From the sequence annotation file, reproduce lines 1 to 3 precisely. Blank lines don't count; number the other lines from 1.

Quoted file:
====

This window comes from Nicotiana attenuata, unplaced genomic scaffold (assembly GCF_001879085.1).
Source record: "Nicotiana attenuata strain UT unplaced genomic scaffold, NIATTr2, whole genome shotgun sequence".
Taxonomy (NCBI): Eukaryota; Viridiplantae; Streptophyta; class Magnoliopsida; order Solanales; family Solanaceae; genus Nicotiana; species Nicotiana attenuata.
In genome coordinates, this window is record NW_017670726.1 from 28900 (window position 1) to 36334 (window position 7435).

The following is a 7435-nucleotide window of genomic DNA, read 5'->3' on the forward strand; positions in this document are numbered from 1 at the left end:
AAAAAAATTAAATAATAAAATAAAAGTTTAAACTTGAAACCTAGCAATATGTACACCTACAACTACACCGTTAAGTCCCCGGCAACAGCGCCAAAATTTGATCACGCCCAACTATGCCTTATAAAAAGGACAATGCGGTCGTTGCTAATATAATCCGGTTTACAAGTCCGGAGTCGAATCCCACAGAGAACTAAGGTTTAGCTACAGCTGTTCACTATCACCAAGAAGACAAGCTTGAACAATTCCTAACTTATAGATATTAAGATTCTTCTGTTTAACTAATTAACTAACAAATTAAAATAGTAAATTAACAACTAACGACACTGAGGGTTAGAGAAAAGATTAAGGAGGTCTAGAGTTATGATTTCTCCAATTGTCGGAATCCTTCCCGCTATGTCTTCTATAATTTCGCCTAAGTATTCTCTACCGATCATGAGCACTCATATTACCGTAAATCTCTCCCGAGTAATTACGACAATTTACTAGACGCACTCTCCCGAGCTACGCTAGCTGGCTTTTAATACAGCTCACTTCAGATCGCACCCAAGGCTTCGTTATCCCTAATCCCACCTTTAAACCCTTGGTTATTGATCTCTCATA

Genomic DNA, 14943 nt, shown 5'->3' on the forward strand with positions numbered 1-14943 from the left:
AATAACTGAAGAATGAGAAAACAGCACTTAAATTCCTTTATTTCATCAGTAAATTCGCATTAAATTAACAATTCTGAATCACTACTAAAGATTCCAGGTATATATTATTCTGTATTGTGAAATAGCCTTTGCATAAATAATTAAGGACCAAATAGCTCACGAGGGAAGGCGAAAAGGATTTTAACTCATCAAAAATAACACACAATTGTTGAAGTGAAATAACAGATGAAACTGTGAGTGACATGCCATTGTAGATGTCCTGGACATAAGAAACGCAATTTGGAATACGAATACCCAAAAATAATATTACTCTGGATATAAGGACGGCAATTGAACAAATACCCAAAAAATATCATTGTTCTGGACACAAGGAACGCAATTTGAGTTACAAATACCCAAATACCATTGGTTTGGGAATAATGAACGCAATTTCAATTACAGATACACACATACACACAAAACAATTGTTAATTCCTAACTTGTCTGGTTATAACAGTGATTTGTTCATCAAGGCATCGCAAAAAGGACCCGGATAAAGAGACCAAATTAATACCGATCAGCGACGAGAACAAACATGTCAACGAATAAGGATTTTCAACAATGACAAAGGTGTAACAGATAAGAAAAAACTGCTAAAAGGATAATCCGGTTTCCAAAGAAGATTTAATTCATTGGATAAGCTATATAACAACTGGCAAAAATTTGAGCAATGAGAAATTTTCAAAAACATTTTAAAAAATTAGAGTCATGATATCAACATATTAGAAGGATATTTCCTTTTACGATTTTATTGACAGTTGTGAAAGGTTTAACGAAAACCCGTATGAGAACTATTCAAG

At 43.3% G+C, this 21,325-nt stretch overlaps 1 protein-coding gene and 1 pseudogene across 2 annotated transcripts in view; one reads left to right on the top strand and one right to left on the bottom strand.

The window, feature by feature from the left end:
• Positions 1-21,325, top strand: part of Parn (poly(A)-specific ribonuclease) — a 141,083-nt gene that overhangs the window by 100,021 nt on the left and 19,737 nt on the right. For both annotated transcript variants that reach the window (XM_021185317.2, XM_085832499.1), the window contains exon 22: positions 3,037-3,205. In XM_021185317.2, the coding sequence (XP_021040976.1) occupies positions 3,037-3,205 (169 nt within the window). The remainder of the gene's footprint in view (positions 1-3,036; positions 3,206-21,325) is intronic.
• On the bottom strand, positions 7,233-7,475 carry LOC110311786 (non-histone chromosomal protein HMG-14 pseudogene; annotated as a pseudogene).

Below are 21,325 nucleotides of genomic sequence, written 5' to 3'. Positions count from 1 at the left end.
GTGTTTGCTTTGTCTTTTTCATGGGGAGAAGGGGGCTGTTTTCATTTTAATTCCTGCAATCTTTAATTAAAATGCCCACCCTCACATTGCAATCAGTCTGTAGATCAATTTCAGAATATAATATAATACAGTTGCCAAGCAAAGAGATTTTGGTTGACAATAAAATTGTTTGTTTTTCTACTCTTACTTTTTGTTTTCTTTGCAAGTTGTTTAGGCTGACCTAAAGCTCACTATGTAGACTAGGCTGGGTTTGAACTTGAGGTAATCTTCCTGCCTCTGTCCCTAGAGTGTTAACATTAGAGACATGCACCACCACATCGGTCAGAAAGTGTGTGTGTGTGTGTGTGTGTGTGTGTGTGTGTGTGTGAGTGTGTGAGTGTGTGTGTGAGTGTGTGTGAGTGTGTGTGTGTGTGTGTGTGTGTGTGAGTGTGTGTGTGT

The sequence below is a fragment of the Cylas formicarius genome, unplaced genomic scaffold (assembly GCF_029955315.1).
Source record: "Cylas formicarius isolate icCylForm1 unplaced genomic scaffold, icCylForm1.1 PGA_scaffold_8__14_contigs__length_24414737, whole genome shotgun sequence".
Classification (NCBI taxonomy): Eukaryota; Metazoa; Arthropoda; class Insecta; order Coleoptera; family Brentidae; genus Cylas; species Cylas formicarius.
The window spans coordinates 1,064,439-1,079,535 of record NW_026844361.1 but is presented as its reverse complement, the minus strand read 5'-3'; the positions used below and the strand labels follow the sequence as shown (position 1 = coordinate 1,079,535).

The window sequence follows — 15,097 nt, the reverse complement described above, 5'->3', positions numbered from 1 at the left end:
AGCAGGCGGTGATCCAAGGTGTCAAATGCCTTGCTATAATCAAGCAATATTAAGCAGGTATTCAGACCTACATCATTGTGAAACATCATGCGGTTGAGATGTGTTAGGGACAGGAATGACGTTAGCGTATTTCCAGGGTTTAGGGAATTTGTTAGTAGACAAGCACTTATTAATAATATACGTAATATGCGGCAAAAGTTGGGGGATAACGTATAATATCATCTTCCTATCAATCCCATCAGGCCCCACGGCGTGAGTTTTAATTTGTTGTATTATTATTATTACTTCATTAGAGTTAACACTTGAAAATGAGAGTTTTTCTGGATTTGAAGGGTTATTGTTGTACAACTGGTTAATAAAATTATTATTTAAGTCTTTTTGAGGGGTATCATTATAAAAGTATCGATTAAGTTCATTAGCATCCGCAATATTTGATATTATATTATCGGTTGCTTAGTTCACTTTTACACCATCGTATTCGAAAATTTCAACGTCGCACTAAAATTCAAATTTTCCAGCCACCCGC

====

This window comes from Nicotiana attenuata, unplaced genomic scaffold (assembly GCF_001879085.1).
Source record: "Nicotiana attenuata strain UT unplaced genomic scaffold, NIATTr2, whole genome shotgun sequence".
Taxonomy (NCBI): Eukaryota; Viridiplantae; Streptophyta; class Magnoliopsida; order Solanales; family Solanaceae; genus Nicotiana; species Nicotiana attenuata.